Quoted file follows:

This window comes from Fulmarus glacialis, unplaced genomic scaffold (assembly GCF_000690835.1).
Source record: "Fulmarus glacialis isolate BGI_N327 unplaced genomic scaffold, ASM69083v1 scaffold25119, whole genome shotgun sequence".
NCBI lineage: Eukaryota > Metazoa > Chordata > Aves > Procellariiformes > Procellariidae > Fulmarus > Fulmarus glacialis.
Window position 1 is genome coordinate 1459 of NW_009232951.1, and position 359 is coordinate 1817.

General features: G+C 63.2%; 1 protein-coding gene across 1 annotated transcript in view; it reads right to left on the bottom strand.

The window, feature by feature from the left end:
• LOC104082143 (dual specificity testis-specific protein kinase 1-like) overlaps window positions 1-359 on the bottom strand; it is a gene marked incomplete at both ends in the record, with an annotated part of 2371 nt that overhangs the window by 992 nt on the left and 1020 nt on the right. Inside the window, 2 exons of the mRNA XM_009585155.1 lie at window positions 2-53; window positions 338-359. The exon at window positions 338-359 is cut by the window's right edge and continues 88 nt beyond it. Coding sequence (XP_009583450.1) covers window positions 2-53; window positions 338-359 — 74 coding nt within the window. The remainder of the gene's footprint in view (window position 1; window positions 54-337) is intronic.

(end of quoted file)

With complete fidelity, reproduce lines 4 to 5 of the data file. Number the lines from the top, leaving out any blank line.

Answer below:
Window position 1 is genome coordinate 1459 of NW_009232951.1, and position 359 is coordinate 1817.

General features: G+C 63.2%; 1 protein-coding gene across 1 annotated transcript in view; it reads right to left on the bottom strand.